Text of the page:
Mejerowicz did not admit committing the blasphemy. He testified that they got into a discussion about a ban on eating certain types of fish, as specified in the Bible. He admitted that Przyborowski called the Jews pagans, and that he replied that they should let them be these pagans. When Przyborowski asked why Jews do not believe in Christ, Mejerowicz explained that they cannot believe in someone who was born from a woman and was circumcised on the eighth day. Asked about the aim of his explanations, Mejerowicz said that he did not intend to offend God, but only wanted to discuss. Testimonies of the Kuczewski family did not bring anything new to the case. Mejerowicz kept on denying the blasphemy he was accused of, even on being tortured. On 4 April 1704 three Jews came to Olecko to request for an attorney for him. The court rejected the request, considering it contradictory to court practice. On 17 May 1704 the judges found Mejerowicz guilty of the blasphemy and sentenced him to have his tongue ripped off and then be burnt at the stake.

Mejerowicz appealed against the court’s judgment to the Prussian King Frederick I, who ordered to withhold his execution, and in August 1704 to transfer the case files to Królewiec. Mejerowicz was taken there and the Court of Appeal reargued his case in 1704. The court’s judgment is unknown, but the sentence was probably withheld, and the Jews of Królewiec requested not to hold the execution in their town.

Differences and disputes in the field of religion occupied inhabitants of the borderlands for decades. At the beginning of the 19th century Olecko became a local center for the Christianization of Jews living in Prussia and the borderlands of the Kingdom of Poland. Since 1822, one of the six branches of the Association for Spreading Christianity among Jewry with its seat in Berlin (Gesellschaft zur Beförderung des Christentums unter den Juden) functioned in Olecko. It was probably established by the town’s superintendant Jan Schellong.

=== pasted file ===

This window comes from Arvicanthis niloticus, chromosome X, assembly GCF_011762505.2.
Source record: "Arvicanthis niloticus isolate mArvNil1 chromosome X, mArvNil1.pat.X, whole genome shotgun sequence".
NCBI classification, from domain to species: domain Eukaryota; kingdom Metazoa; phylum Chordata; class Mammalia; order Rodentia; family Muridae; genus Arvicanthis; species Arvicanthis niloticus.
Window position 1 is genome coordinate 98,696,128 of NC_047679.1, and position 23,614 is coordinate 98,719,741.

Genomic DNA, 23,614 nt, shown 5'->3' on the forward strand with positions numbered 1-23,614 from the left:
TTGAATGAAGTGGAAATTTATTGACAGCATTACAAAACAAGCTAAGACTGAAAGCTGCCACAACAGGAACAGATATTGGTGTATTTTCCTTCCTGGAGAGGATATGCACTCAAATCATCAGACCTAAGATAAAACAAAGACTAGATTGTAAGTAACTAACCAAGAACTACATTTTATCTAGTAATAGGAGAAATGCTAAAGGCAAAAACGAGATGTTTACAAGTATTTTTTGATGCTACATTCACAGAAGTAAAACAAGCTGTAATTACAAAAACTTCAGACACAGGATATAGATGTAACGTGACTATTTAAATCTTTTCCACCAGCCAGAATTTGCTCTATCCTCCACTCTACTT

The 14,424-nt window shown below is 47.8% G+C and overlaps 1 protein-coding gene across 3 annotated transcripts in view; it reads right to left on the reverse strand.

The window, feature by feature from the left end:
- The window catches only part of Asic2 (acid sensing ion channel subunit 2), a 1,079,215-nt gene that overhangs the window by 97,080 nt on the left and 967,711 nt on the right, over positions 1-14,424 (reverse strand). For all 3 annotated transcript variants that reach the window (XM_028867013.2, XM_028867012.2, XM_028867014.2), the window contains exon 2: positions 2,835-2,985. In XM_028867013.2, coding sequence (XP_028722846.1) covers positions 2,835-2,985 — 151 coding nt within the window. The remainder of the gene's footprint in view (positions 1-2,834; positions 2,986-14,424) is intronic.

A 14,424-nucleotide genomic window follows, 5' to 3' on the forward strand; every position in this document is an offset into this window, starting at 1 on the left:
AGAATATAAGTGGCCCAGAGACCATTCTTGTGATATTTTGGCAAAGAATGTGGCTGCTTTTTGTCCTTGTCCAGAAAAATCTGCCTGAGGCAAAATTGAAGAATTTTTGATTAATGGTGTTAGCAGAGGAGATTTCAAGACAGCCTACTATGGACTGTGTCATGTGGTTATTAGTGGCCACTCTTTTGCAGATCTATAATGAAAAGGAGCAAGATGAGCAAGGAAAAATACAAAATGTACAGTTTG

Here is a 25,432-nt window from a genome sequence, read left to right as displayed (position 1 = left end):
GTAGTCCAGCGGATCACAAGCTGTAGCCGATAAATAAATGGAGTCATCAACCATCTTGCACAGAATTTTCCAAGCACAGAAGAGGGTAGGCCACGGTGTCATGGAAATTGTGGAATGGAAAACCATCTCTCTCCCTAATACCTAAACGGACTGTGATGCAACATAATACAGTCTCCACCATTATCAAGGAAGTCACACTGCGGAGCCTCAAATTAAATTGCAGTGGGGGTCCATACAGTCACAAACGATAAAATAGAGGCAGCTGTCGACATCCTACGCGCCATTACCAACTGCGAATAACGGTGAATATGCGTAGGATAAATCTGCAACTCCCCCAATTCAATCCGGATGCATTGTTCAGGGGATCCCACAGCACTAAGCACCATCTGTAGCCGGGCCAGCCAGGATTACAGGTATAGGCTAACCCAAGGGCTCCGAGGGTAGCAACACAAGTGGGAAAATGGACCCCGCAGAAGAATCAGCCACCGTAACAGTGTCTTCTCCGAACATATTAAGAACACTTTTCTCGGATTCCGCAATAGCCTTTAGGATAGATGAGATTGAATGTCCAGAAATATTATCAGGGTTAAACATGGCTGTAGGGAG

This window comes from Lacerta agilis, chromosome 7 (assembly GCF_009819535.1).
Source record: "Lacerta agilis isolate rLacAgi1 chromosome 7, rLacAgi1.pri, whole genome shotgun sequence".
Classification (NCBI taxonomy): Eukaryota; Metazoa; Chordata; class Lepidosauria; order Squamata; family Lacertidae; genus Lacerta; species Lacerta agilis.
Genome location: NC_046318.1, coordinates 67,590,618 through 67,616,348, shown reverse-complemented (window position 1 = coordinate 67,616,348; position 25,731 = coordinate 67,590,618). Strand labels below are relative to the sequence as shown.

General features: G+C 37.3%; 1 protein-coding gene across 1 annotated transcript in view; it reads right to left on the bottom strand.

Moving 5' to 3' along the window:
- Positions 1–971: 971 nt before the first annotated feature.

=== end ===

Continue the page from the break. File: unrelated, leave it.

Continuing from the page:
Horn, a legal adviser, took an active role in Christianization activity. On 18th January 1824 Leyser Trallel vel Carl Waltenberg became a Lutheran due to Horn’s activity. Five witnesses took part in Waltenberg’s baptism including Becker, a missionary and preacher from Warsaw, and a missionary called O’Neill.

The twenty-year old Abraham Nishel from Filipowo was baptized on 4 June 1827. He had earlier stayed for 2 and a half years under Horn’s special protection – in the social, financial and religious realms. The adviser also gave him his surname – the convert was registered in the book of baptisms as Christian Horn. The baptism was extraordinarily organized – Horn was the first witness, and the others were a counsel (von Morstein), two priests (Frenzel and Raphael), a preacher (Brzoska), a treasurer (Milchhöfer) and a tannery master (Korth)